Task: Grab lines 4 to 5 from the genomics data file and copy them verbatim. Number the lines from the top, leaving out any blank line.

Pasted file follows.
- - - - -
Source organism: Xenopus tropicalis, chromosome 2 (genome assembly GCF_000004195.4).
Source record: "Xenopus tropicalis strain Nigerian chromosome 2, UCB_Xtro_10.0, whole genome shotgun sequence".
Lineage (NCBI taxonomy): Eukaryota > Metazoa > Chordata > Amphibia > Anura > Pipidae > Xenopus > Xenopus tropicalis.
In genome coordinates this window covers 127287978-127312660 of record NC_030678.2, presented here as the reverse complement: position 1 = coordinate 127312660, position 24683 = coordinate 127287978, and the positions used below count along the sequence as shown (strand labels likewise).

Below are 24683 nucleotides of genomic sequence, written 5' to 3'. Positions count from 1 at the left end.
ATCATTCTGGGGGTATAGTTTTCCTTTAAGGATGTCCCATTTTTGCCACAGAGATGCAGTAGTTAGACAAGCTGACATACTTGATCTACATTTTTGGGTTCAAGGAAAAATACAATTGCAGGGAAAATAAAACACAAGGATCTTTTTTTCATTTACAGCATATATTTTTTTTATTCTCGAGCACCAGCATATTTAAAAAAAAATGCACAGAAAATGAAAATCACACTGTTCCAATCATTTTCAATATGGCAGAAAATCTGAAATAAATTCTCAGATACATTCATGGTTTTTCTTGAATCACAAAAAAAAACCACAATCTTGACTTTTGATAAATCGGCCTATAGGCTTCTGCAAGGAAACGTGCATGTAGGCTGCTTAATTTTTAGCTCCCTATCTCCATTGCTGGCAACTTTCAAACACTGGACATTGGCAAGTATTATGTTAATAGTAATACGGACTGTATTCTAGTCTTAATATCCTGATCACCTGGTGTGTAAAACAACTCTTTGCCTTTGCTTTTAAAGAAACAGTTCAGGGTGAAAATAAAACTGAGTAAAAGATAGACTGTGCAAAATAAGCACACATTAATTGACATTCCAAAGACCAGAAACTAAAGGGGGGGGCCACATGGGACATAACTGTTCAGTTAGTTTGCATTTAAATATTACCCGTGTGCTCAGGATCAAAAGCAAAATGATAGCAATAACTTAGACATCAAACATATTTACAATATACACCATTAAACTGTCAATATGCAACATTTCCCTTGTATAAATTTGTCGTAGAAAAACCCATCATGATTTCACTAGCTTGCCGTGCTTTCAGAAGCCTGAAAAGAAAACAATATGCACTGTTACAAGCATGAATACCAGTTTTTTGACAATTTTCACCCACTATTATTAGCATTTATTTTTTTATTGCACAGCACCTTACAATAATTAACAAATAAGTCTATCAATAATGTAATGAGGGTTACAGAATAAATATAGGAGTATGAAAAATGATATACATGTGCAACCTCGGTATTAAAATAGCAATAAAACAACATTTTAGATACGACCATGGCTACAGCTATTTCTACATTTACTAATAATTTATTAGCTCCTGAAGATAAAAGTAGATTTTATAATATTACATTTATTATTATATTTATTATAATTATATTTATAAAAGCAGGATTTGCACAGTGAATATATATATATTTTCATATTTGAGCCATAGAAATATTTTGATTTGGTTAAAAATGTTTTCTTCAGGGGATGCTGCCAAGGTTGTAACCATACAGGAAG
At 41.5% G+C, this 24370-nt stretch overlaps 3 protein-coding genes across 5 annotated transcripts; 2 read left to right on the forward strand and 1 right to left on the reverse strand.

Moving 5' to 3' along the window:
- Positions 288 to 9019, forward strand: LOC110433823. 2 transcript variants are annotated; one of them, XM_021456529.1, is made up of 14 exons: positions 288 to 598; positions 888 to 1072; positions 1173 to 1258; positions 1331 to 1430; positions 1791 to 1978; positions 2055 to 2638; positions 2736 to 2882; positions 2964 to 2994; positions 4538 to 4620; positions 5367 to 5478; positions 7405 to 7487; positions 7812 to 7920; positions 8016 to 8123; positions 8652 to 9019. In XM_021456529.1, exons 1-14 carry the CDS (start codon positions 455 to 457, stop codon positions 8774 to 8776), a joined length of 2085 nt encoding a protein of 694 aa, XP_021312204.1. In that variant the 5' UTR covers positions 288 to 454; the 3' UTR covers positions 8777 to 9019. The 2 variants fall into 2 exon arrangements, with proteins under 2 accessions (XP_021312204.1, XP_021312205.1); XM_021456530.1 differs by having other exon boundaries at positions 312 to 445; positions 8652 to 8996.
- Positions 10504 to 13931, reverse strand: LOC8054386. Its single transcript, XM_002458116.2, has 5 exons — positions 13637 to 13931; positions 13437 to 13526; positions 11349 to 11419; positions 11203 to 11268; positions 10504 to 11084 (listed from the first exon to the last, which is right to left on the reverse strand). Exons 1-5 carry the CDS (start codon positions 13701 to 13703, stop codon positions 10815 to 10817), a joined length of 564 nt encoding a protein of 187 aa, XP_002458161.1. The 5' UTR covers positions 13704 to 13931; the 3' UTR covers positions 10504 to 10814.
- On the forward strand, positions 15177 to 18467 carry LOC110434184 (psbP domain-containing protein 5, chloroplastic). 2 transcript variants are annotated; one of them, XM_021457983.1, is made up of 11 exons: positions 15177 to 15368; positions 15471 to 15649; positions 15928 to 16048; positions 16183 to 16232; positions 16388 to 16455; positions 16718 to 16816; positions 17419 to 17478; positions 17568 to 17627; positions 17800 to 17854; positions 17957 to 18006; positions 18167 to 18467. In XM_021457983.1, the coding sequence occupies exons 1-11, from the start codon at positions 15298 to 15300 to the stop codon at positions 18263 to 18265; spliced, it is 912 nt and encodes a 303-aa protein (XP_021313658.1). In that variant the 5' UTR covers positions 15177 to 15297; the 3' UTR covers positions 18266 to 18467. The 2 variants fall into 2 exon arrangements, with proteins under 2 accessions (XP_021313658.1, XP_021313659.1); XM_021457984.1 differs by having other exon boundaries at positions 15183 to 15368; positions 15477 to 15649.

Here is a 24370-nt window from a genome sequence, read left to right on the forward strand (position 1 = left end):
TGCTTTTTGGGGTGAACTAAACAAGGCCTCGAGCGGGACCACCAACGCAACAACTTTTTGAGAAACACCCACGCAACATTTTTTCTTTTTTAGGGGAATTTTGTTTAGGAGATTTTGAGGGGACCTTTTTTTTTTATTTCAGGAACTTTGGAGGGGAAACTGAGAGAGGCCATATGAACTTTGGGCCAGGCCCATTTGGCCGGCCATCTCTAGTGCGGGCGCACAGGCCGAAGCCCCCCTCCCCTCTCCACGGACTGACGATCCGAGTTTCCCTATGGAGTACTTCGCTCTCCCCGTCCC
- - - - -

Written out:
In genome coordinates this window covers 127287978-127312660 of record NC_030678.2, presented here as the reverse complement: position 1 = coordinate 127312660, position 24683 = coordinate 127287978, and the positions used below count along the sequence as shown (strand labels likewise).

Below are 24683 nucleotides of genomic sequence, written 5' to 3'. Positions count from 1 at the left end.